In a preferred embodiment, the above heterologous gene expression cassettes further include therein nucleotide sequences that encode one or more selectable markers which enable selection and identification of transgenic monocot plants that express the modified cellulase of the present invention. Preferably, the selectable markers confers additional benefits to the transgenic plant such as herbicide resistance, insect resistance, and/or resistance to environmental stress.

Alternatively, the above transformations are performed by co-transforming the plant material with a first plasmid containing a heterologous gene expression cassette encoding a selectable marker and a second plasmid containing a heterologous gene expression cassette encoding a ligninase or cellulase protein. The advantage of using a separate plasmid is that after transformation, the selectable marker can be removed from the transgenic plant by segregation, which enables the selection method for recovering the transgenic plant to be used for recovering transgenic monocot plants in subsequent transformations with the first transgenic plant.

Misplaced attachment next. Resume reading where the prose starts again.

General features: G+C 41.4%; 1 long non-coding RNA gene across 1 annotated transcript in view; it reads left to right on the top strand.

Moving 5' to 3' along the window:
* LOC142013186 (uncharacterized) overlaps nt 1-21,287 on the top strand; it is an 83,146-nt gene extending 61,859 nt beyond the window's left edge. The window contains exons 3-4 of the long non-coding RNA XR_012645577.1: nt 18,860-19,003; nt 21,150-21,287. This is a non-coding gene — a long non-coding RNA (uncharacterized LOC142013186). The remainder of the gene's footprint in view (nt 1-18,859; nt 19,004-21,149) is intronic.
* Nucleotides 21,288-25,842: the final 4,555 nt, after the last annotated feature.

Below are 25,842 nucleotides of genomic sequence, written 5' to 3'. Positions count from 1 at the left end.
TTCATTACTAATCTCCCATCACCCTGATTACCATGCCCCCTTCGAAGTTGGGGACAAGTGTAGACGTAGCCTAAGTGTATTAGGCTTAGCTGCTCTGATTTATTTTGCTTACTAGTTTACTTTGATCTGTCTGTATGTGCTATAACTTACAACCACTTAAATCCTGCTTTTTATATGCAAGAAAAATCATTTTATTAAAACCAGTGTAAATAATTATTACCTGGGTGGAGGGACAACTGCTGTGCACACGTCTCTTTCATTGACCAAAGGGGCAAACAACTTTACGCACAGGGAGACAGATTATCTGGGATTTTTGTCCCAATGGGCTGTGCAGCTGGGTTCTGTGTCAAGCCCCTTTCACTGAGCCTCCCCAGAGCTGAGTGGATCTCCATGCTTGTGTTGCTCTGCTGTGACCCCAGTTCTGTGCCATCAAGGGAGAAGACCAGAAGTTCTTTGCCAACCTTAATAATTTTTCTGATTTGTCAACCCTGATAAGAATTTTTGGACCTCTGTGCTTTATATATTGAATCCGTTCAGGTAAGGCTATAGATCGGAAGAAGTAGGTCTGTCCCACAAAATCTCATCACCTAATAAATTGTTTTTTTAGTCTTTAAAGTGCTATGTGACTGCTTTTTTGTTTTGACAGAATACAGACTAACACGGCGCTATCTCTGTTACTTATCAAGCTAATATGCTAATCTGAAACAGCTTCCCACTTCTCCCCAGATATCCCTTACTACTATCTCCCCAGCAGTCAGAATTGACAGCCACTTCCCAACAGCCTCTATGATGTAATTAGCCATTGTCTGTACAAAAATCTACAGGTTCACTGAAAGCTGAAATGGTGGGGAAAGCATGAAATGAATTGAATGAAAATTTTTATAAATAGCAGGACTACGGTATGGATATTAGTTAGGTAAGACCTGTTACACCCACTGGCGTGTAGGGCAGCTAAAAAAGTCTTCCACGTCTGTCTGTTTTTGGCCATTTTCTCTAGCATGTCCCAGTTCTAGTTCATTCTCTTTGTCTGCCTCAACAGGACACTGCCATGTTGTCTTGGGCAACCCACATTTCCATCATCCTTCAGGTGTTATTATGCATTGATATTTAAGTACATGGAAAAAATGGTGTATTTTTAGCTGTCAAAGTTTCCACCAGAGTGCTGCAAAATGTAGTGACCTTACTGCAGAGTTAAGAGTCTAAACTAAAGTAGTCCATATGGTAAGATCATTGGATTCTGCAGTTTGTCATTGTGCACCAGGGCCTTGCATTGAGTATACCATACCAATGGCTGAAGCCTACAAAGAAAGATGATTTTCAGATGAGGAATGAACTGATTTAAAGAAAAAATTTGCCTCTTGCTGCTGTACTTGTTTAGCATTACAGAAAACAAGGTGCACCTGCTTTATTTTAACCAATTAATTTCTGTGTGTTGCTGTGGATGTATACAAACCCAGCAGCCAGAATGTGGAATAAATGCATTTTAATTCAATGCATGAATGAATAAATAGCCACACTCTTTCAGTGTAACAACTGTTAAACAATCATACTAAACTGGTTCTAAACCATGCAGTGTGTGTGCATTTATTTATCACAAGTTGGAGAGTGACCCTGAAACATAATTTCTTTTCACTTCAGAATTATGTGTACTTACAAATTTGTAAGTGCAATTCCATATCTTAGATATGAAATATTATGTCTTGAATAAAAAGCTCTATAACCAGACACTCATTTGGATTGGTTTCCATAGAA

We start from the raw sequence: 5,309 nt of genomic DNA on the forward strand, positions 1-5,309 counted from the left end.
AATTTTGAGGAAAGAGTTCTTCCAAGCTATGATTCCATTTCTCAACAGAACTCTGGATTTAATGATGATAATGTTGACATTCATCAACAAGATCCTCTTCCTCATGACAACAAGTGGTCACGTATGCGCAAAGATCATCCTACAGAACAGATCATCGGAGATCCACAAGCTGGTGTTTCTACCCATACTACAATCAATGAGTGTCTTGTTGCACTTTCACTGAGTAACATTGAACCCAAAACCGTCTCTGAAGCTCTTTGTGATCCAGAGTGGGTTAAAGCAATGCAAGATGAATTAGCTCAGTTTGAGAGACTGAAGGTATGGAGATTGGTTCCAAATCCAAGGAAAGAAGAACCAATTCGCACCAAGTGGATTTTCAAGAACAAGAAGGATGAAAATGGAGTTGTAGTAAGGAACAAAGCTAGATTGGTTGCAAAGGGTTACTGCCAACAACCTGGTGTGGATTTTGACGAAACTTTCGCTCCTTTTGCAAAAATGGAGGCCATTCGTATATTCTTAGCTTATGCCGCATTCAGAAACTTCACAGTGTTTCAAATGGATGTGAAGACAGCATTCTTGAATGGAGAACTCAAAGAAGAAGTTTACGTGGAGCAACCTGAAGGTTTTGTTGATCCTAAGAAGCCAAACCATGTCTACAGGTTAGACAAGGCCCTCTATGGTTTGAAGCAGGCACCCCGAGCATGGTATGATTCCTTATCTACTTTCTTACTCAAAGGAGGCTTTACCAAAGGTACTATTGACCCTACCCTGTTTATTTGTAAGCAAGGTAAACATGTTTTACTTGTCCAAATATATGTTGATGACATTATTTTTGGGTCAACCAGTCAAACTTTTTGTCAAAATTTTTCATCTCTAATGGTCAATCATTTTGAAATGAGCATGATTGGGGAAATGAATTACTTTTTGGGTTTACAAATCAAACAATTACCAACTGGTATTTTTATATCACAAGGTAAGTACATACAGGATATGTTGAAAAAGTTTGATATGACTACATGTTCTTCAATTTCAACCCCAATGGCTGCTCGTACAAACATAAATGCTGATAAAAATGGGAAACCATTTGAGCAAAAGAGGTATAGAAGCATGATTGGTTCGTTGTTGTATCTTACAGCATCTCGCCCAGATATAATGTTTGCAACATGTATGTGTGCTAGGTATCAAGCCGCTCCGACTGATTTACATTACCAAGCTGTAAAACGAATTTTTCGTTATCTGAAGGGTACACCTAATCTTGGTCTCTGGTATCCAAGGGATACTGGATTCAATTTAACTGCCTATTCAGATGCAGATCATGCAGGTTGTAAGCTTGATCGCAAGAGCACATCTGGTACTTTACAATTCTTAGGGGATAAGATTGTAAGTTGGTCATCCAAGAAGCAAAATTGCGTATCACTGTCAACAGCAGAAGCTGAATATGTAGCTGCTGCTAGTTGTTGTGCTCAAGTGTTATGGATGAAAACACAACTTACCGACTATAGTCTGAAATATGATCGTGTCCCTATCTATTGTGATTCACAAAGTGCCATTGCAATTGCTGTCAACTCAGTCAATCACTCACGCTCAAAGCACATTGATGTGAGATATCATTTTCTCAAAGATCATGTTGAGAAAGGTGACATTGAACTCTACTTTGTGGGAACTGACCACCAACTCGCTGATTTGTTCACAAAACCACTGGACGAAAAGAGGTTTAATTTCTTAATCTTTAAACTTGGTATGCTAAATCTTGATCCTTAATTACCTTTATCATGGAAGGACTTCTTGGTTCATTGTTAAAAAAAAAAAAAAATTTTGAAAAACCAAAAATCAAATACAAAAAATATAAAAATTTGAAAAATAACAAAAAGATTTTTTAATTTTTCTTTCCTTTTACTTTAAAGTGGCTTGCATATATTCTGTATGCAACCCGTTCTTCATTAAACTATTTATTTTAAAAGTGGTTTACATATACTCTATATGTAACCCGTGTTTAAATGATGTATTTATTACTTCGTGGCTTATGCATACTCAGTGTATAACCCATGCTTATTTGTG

Examples of markers that provide resistance to herbicides include, but are not limited to, the bar gene from Streptomyces hygroscopicus encoding phosphinothricin acetylase (PAT), which confers resistance to the herbicide glufonsinate; mutant genes which encode resistance to imidazalinone or sulfonylurea such as genes encoding mutant form of the ALS and AHAS enzyme as described by Lee at al. EMBO J. 7: 1241 (1988) and Miki et al, Theor. Appl. Genet. 80: 449 (1990), respectively, and in U.S. Pat. No. 5,773,702 to Penner et al.; genes which confer resistance to glycophosphate such as mutant forms of EPSP synthase and aroA; resistance to L-phosphinothricin such as the glutamine synthetase genes; resistance to glufosinate such as the phosphinothricin acetyl transferase (PAT and bar) gene; and resistance to phenoxy proprionic acids and cycloshexones such as the ACCase inhibitor-encoding genes (Marshall et al. Theor. Appl. Genet. 83: 435 (1992)). The above list of genes which can import resistance to an herbicide is not inclusive and other genes not enumerated herein but which have the same effect as those above are within the scope of the present invention.